10 Decolonisation Actions for Tauiwi-led organisations. Source: Rankine, J. (2020). Network Waitangi Ōtautahi (NWŌ).
Tikanga

Tikanga can be described as patterns of appropriate behaviour including customs and rites.12 The concept is derived from the Māori word “tika” which means “right” or “correct”.  In Māori terms, to act in accordance with tikanga is to behave in a way that is culturally proper or appropriate.

The basic principles underpinning tikanga are common throughout Aotearoa; however, different iwi (tribes), hapū (sub tribes) and marae (Māori community meeting places) may have their own variations.13

Tikanga encompasses, amongt other things, karakia tapū (incantation or prayers), rāhui (a temporary ritual prohibition), rangatiratanga (self-determination), kotahitanga (unity/oneness), wairuatanga (spirituality), and manaakitanga (showing respect/kindness).12  Values include the importance of te reo (language), whenua (land) and in particular whānau (extended family).14

Tikanga best practice is focussed on Māori as it reflects Māori values and concepts. However, policies and delivery of care are relevant regardless of the patient’s ethnicity as they should reflect best practice, standards of care and processes, helping provide quality of care for everyone.14 Tikanga best practice reflects the intent of tapu (restricted) and noa (free from restriction).  For example, food is considered noa and kept separate from bodily functions, which are tapu, therefore anything that comes into contact with the body or its substances must be kept separate from food.14

Māori health is a complex interaction with multiple dimensions, extending beyond the physical being and medical diagnoses. Māori identity, beliefs, values and practices are considered significant factors that contribute to holistic wellbeing.5  Te Whare Tapa Whā (the four cornerstones/sides of health) model of health developed by Tā Mason Durie represents a Māori view of health and wellness in four dimensions.  These are identified as taha wairua (spiritual health), taha hinengaro (mental health), taha tinana (physical health) and taha whānau (family health).15

Holistic, culturally safe care of Māori patients considers all four of these dimensions.  For example, karakia (blessings/prayer) is essential in protecting and maintaining wairua, hinengaro and tinana aspects of a tāngata whaiora (Māori consumers/clients/patients).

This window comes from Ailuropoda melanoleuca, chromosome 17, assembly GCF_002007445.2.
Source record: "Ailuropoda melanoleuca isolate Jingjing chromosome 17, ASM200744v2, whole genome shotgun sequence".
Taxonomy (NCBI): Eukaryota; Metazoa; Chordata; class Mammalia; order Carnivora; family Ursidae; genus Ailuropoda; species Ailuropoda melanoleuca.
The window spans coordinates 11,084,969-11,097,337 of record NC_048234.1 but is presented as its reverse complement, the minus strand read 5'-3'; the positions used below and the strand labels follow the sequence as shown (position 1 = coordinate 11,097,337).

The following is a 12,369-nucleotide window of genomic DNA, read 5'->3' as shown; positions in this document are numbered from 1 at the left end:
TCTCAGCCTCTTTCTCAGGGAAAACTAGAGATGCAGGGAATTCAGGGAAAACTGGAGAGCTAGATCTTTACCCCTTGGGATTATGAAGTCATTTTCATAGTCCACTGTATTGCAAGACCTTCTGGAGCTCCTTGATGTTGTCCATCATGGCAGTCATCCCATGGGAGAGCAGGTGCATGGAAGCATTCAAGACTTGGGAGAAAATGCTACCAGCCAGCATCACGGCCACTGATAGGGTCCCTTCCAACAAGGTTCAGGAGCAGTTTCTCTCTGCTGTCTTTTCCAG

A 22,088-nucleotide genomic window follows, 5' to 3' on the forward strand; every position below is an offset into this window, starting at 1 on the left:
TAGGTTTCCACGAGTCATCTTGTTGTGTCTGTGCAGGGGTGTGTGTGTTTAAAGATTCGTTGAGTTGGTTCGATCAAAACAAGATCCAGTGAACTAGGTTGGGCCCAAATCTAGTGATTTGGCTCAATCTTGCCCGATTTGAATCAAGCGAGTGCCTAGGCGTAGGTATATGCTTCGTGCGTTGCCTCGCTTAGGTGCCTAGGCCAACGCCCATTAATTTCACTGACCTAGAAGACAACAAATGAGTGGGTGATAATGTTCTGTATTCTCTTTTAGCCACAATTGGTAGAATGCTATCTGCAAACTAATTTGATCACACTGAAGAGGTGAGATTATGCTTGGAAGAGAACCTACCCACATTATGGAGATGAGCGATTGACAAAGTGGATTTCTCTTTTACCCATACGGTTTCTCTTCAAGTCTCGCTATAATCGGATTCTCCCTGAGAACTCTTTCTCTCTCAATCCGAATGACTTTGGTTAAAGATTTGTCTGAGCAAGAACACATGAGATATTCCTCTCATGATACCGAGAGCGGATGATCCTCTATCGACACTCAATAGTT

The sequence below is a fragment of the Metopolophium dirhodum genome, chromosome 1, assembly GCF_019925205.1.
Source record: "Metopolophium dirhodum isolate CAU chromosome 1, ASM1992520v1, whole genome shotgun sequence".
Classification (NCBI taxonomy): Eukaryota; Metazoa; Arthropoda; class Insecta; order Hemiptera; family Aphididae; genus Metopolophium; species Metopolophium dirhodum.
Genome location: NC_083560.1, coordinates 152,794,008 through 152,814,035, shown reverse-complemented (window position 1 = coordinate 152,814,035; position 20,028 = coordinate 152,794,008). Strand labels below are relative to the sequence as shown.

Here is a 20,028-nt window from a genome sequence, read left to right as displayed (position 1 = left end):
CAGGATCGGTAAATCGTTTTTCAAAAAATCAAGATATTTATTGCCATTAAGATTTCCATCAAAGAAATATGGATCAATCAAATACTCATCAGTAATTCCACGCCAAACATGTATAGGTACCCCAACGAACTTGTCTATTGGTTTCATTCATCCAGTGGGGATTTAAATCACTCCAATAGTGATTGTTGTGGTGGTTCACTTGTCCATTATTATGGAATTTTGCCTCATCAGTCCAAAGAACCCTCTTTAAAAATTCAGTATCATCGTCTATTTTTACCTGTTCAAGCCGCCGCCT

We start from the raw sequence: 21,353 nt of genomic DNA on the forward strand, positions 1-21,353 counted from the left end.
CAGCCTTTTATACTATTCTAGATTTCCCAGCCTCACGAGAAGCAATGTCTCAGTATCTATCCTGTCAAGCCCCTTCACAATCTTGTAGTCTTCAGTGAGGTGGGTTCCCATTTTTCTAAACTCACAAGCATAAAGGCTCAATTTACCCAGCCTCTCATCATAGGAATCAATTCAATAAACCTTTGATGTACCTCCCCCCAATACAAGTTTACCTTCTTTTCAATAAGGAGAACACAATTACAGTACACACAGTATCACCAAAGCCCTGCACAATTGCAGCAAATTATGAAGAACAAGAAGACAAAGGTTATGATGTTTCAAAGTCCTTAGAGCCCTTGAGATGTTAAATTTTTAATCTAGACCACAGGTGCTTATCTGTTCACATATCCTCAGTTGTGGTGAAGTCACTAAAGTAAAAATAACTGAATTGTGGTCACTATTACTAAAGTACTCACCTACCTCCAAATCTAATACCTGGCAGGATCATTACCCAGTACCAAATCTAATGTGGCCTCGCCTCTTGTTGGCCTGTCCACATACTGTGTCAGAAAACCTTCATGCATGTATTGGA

Examples of tikanga in practice

All staff must introduce themselves and explain their role and service to the tāngata whaiora (Māori consumers/clients/patients) and whānau during all encounters.  Where appropriate, an interpreter should be offered.14

Tāngata whaiora and whānau should be actively encouraged, included and supported by staff to be involved in all aspects of care and decision-making.  At all times, tāngata whaiora and whānau should be offered the opportunity for karakia, unless physical care of tāngata whaiora is compromised.  If karakia cannot occur, staff must sensitively explain the reasons and discuss options.

Taonga (valuables/heirlooms) worn on the body such as pounamu should only be removed if leaving them on will place tāngata whaiora at risk.  Consent is required from tāngata whaiora or whānau before removing taonga and they must be given the option of removing taonga themselves.  Wherever possible, taonga should be taped to the tāngata whaiora.  Whānau should have the option of caring for removed taonga, or they should be stored in an identified valuables safe.14

One example of tikanga particularly important in the perioperative environment is the removal of body parts, which are considered tapu, regardless of how minor the part/tissue or substance is perceived to be by staff.  The patient and whānau must be consulted before removal and return of body parts, tissues and fluids.

In cases where body parts are to be returned to the patient and whānau, these should be returned in a manner that reflects the appropriate tikanga practices that are set in place.  They should also be checked by appropriate Māori staff before being returned to the patient’s whānau.16

10 Decolonisation Actions for Non-Māori Kiwis. Source: Rankine, J. (2020). Network Waitangi Ōtautahi (NWŌ).

Staff should give clear verbal explanations of procedures with tāngata whaiora and whānau as early as possible.  This is important when the removal or retention of a body part is involved, especially amputations.  The procedure needs to be explained, and both verbal and written consent required.

Time should be allowed for consultation between the tāngata whaiora and their whānau, unless their physical wellbeing is at risk.  This allows tāngata whaiora to uphold the tikanga of whanaungatanga (sense of family connection) so that they can feel comfortable and more confident with their decision.16

Consent for the retention of all body parts and tissues is required and these must be stored and labelled correctly in case their return is requested. An example of this is during childbirth many Māori request that the placenta is returned to the whānau. This is because the placenta is translated into whenua (placenta/land). Many choose to bury the placenta and plant a tree over it, sustaining new life and making a connection back to the whenua.